Our last morning in Mandalay. Rough night for my partner, Mark, though. The very spicy tomato dish we had for dinner last night at Too Too caused heartburn that kept him up half of the night. A handful of Tums and a couple of Rolaids finally did the trick and he got a few hours of sleep. We headed upstairs for our final breakfast. I can’t eat “Asian” food for breakfast. Fried rice, egg rolls, vegetable stir fry… not at 7:30 a.m. Today they had little pancakes, which were pretty good. Again we had a nice chat with the kindly hotel manager. We told him we visited Pwin Oo Lwin yesterday. He said he attended boarding school there from the age of 12 to 20. Marn had told us that the town was known for their fine boarding schools. Our driver was waiting for us in the lobby. True to form, he drove like a madman to the airport, getting us there 30 minutes earlier than anticipated. We went to our gate and waited, with many others, for our flight to Rangoon. In Burma, the public address system is a guy shouting out your gate number, followed by a swarm of humanity. At 10:45, our flight time, an airport worker shouted out some numbers, and everyone rose and rushed the gate. We got to the gate and were steered back, saying that this was not our flight. We went back to our seats and watched as everyone boarded the plane except for me, Mark, and four other people. I don’t know where all those other folks were headed, but I’m thinking, there’s no way that there’s only six of us flying to Yangon. Two of the others looked American, and they were holding boarding passes from our same airline, AIR KBZ. I asked where they were going, and they said Bagan. Now I’m worried. Did we miss our flight? Are we at the wrong gate? There was no one there even to ask. Then, after a few tense minutes, a KBZ guy signaled for us to come through. We all got on a bus, and were soon joined by about three others, and nine of us were taken to the plane. Our flight to Yangon was stopping in Bagan first. And yes, it was just nine of us on the plane.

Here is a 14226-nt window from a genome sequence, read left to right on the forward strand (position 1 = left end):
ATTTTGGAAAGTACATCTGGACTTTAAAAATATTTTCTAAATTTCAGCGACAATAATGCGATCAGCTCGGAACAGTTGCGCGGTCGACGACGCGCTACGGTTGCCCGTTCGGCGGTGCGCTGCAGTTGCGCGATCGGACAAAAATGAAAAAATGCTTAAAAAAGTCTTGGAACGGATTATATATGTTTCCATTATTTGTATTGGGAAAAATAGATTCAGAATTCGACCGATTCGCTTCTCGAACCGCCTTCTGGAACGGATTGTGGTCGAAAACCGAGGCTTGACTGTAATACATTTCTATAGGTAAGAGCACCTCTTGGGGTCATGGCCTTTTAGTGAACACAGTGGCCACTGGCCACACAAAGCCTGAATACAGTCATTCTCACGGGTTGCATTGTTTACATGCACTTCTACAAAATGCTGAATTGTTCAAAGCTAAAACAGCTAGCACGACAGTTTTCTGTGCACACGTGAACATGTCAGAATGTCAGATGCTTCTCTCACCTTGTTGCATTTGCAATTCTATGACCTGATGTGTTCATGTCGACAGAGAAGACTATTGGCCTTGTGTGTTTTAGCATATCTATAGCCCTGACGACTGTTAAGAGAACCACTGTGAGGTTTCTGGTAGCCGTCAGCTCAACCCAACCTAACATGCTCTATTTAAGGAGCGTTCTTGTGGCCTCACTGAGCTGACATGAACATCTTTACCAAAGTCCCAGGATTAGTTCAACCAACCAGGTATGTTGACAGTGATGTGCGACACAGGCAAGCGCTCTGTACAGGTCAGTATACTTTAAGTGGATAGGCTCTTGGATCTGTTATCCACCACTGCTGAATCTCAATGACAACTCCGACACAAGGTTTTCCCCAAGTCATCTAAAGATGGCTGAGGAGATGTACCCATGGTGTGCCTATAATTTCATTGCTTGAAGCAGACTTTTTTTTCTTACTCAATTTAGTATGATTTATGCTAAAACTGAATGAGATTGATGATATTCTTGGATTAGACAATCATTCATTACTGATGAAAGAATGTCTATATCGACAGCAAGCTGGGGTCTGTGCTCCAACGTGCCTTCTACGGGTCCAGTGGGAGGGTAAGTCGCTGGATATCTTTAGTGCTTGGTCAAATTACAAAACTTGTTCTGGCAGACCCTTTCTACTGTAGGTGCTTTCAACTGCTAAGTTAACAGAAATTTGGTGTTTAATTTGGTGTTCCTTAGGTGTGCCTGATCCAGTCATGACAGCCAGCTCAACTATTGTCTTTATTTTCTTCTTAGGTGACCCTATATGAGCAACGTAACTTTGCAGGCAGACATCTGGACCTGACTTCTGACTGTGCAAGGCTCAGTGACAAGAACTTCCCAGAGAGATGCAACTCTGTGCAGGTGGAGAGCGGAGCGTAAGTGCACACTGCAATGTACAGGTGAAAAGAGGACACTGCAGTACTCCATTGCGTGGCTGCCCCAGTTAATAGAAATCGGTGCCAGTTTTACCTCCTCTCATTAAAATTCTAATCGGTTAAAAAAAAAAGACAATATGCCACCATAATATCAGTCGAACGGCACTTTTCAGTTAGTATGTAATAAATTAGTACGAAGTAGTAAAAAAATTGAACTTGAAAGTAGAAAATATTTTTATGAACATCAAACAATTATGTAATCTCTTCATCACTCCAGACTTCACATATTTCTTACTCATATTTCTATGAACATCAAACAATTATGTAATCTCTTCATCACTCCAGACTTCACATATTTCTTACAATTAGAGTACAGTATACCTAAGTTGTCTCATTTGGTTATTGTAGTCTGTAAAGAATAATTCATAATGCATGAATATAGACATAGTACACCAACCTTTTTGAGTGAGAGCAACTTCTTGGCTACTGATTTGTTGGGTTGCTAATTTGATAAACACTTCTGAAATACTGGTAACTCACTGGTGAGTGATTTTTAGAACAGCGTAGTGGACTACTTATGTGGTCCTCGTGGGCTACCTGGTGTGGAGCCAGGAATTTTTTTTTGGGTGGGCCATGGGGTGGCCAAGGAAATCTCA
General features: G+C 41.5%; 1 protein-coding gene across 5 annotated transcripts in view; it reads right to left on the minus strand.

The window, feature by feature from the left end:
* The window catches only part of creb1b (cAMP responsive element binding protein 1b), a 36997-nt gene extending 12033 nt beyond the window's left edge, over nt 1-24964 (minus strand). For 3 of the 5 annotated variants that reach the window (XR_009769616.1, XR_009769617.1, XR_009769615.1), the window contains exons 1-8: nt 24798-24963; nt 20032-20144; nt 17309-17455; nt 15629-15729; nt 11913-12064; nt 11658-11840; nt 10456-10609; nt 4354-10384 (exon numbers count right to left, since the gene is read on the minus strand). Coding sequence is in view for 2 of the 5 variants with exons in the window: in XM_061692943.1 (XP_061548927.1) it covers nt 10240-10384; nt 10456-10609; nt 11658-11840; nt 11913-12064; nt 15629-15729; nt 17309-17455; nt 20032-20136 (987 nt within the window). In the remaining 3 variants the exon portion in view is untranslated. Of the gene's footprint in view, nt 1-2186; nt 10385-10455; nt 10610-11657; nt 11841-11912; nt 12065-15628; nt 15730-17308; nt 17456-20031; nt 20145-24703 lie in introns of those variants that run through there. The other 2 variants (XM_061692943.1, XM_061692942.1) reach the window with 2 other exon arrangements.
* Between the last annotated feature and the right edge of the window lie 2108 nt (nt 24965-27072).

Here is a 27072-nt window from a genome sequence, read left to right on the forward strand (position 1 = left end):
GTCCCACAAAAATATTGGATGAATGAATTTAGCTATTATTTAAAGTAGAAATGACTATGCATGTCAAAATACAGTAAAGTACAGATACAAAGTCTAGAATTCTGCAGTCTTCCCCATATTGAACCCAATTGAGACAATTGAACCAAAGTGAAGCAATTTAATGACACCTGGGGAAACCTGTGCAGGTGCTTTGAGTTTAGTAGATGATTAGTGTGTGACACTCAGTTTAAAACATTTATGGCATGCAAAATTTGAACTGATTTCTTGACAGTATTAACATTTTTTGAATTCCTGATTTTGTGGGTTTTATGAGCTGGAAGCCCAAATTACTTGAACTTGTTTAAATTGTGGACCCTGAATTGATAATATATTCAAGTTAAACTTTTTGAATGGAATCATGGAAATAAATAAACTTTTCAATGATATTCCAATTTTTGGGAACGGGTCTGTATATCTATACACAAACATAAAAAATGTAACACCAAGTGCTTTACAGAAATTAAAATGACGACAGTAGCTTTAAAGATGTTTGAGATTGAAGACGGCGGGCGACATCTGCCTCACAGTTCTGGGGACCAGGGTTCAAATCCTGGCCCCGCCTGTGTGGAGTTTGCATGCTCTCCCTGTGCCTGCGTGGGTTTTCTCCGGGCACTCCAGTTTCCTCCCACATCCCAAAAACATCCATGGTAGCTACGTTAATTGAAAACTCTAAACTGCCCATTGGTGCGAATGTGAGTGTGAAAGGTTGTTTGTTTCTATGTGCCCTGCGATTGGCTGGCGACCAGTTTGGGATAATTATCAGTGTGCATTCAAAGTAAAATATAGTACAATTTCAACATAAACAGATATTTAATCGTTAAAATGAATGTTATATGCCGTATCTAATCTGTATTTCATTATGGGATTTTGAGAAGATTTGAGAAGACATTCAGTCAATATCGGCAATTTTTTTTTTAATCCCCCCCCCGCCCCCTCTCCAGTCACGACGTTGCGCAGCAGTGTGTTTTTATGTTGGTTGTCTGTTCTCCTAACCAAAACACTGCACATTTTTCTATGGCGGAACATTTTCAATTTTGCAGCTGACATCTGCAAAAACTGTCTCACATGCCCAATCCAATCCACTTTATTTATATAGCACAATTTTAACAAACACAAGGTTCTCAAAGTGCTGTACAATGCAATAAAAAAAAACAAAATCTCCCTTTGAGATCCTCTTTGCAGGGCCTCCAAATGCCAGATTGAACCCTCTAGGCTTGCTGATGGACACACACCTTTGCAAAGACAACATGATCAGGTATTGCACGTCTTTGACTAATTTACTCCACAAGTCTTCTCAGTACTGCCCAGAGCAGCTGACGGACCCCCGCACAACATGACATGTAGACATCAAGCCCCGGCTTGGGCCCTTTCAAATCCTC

The flight from Mandalay was pretty short. The view from the plane was neat. The farmlands below gave the landscape the appearance of a patchwork quilt.
We checked into the Grand United 21st Downtown hotel, the same one we started with in Yangon at the start of our trip. The room was a little better this time, sunnier with a nicer view.
We had the rest of the day to ourselves, and since our hotel was on the outskirts of Chinatown, we explored Chinatown a little bit.Many big cities have a Chinatown, and Yangon is no exception. Covering roughly the area south of Anawrahta Road between Shwedagon Pagoda Road and Lanmadaw Street, it’s the home for many of the city’s Chinese-descended residents. This is a pretty fun part of town. Two main sights in Chinatown are the Guanyin Gumiao Temple and the Kheng Hock Keong Temple. We checked out the Guanyin Gumiao first. This temple attracts mainly a Cantonese crowd. The tiles interior is nice, with red tables containing incense pots, flower vases, and nicely lit shrines.